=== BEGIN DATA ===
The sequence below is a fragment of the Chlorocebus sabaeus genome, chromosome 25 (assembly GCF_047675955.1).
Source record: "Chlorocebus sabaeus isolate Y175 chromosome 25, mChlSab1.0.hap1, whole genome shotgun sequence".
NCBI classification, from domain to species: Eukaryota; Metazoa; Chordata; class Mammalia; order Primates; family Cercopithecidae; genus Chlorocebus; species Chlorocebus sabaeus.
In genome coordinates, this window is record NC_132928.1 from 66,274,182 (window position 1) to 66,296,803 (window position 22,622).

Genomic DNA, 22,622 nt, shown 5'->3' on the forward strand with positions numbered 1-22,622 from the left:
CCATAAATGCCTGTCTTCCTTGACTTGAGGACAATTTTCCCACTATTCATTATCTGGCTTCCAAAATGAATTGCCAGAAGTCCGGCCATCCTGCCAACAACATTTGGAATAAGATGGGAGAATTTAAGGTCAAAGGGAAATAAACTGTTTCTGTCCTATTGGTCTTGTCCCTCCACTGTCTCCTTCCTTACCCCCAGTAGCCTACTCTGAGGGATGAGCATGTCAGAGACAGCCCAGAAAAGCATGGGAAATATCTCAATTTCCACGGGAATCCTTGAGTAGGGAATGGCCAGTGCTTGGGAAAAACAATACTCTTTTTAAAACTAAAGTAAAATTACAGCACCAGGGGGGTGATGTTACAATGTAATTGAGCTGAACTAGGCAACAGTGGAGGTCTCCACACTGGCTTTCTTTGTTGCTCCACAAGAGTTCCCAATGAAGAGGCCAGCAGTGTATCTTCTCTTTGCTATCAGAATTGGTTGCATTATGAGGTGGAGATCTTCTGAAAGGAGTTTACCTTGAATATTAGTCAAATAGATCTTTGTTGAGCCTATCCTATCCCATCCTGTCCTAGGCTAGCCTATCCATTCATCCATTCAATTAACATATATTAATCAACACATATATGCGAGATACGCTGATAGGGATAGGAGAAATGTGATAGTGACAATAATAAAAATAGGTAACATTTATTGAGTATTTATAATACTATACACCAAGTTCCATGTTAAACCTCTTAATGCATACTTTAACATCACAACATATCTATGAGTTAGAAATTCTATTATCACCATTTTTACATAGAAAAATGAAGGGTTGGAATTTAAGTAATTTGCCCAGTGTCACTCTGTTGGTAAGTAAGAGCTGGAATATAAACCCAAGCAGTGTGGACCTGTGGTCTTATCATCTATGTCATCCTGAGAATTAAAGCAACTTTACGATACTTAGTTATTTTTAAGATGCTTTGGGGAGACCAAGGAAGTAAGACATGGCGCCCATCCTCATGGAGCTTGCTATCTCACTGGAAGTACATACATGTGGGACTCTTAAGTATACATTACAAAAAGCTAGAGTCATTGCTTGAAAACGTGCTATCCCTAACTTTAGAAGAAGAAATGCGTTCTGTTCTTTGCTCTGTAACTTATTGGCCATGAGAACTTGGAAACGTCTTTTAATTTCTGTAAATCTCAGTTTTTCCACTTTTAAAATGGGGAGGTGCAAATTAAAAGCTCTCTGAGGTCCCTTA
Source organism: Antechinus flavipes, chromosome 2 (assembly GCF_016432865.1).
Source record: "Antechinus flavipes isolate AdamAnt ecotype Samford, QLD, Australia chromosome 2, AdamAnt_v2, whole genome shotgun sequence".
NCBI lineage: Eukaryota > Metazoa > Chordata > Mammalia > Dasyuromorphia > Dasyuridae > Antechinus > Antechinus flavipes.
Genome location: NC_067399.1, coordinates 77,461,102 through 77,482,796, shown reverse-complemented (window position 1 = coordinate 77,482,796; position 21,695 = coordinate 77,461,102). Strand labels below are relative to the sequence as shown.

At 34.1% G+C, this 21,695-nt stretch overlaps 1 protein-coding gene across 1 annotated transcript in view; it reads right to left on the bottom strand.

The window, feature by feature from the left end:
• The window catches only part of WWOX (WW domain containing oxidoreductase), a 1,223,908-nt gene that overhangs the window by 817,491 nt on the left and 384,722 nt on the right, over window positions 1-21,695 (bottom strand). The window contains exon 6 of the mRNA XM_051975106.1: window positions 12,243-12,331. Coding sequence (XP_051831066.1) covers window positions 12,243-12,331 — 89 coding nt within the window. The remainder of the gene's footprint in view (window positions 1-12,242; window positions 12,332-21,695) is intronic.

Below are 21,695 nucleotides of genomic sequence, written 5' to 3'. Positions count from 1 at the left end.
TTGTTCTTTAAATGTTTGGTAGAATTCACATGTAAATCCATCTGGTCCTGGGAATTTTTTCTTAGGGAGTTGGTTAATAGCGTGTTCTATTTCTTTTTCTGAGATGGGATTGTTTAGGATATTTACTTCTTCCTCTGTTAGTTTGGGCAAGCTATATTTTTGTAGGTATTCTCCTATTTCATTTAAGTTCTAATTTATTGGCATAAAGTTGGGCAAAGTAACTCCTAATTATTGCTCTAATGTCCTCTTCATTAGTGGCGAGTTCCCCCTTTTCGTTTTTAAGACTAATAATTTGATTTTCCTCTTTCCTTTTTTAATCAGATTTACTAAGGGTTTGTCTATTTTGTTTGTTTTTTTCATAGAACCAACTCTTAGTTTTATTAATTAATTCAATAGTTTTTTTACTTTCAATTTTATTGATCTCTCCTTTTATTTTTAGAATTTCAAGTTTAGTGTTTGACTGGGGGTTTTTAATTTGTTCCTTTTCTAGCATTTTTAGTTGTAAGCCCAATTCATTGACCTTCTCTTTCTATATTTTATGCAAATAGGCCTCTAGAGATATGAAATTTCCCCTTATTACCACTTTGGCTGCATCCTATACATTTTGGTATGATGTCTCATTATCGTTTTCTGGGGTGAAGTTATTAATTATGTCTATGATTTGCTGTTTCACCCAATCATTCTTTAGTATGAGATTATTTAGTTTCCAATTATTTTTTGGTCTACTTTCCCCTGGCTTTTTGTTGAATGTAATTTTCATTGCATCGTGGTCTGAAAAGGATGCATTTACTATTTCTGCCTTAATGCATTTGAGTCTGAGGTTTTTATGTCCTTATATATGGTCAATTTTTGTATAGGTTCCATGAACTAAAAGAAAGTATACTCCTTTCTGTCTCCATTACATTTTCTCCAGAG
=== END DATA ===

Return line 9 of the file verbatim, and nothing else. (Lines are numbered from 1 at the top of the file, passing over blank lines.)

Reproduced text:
NCBI lineage: Eukaryota > Metazoa > Chordata > Mammalia > Dasyuromorphia > Dasyuridae > Antechinus > Antechinus flavipes.